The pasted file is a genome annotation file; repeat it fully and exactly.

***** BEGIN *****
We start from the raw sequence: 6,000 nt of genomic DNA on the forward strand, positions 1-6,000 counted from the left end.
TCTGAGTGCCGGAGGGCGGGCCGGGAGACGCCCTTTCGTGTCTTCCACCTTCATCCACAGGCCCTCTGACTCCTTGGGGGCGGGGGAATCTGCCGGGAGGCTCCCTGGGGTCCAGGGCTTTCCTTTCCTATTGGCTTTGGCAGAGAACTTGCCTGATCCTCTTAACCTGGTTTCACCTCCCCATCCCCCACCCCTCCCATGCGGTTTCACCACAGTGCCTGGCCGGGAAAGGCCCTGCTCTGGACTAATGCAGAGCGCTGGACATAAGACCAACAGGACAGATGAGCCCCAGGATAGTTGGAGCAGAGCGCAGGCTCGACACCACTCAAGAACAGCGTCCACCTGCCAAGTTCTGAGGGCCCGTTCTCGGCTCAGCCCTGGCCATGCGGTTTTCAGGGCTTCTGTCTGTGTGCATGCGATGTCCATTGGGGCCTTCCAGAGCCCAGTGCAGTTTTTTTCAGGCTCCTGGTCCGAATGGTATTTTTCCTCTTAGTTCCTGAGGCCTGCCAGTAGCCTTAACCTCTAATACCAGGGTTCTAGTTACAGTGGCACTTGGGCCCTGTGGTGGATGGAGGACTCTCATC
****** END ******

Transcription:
We start from the raw sequence: 6,000 nt of genomic DNA on the forward strand, positions 1-6,000 counted from the left end.
TCTGAGTGCCGGAGGGCGGGCCGGGAGACGCCCTTTCGTGTCTTCCACCTTCATCCACAGGCCCTCTGACTCCTTGGGGGCGGGGGAATCTGCCGGGAGGCTCCCTGGGGTCCAGGGCTTTCCTTTCCTATTGGCTTTGGCAGAGAACTTGCCTGATCCTCTTAACCTGGTTTCACCTCCCCATCCCCCACCCCTCCCATGCGGTTTCACCACAGTGCCTGGCCGGGAAAGGCCCTGCTCTGGACTAATGCAGAGCGCTGGACATAAGACCAACAGGACAGATGAGCCCCAGGATAGTTGGAGCAGAGCGCAGGCTCGACACCACTCAAGAACAGCGTCCACCTGCCAAGTTCTGAGGGCCCGTTCTCGGCTCAGCCCTGGCCATGCGGTTTTCAGGGCTTCTGTCTGTGTGCATGCGATGTCCATTGGGGCCTTCCAGAGCCCAGTGCAGTTTTTTTCAGGCTCCTGGTCCGAATGGTATTTTTCCTCTTAGTTCCTGAGGCCTGCCAGTAGCCTTAACCTCTAATACCAGGGTTCTAGTTACAGTGGCACTTGGGCCCTGTGGTGGATGGAGGACTCTCATC